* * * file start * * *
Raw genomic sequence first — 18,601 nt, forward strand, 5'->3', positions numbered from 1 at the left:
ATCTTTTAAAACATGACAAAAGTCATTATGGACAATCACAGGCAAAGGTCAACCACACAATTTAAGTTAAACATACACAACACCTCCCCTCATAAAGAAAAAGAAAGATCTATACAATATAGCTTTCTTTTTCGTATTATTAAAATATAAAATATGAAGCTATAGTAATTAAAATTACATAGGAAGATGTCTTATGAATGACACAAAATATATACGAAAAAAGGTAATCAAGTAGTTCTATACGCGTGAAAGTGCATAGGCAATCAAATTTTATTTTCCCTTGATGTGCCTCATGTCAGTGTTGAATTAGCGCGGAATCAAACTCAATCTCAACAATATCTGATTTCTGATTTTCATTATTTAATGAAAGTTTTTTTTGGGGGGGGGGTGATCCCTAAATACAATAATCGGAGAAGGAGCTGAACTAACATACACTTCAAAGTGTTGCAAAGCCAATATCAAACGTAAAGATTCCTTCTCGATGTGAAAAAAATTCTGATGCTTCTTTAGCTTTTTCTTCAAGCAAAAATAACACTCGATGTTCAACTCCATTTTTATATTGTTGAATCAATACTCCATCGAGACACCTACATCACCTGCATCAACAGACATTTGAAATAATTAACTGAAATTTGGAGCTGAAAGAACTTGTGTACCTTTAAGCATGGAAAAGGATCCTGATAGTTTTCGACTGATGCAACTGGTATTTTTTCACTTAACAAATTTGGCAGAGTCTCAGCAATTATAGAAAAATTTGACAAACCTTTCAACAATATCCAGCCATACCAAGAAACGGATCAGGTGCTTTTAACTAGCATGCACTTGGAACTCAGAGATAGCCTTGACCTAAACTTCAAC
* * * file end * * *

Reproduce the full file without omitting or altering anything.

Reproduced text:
Raw genomic sequence first — 18,601 nt, forward strand, 5'->3', positions numbered from 1 at the left:
ATCTTTTAAAACATGACAAAAGTCATTATGGACAATCACAGGCAAAGGTCAACCACACAATTTAAGTTAAACATACACAACACCTCCCCTCATAAAGAAAAAGAAAGATCTATACAATATAGCTTTCTTTTTCGTATTATTAAAATATAAAATATGAAGCTATAGTAATTAAAATTACATAGGAAGATGTCTTATGAATGACACAAAATATATACGAAAAAAGGTAATCAAGTAGTTCTATACGCGTGAAAGTGCATAGGCAATCAAATTTTATTTTCCCTTGATGTGCCTCATGTCAGTGTTGAATTAGCGCGGAATCAAACTCAATCTCAACAATATCTGATTTCTGATTTTCATTATTTAATGAAAGTTTTTTTTGGGGGGGGGGTGATCCCTAAATACAATAATCGGAGAAGGAGCTGAACTAACATACACTTCAAAGTGTTGCAAAGCCAATATCAAACGTAAAGATTCCTTCTCGATGTGAAAAAAATTCTGATGCTTCTTTAGCTTTTTCTTCAAGCAAAAATAACACTCGATGTTCAACTCCATTTTTATATTGTTGAATCAATACTCCATCGAGACACCTACATCACCTGCATCAACAGACATTTGAAATAATTAACTGAAATTTGGAGCTGAAAGAACTTGTGTACCTTTAAGCATGGAAAAGGATCCTGATAGTTTTCGACTGATGCAACTGGTATTTTTTCACTTAACAAATTTGGCAGAGTCTCAGCAATTATAGAAAAATTTGACAAACCTTTCAACAATATCCAGCCATACCAAGAAACGGATCAGGTGCTTTTAACTAGCATGCACTTGGAACTCAGAGATAGCCTTGACCTAAACTTCAAC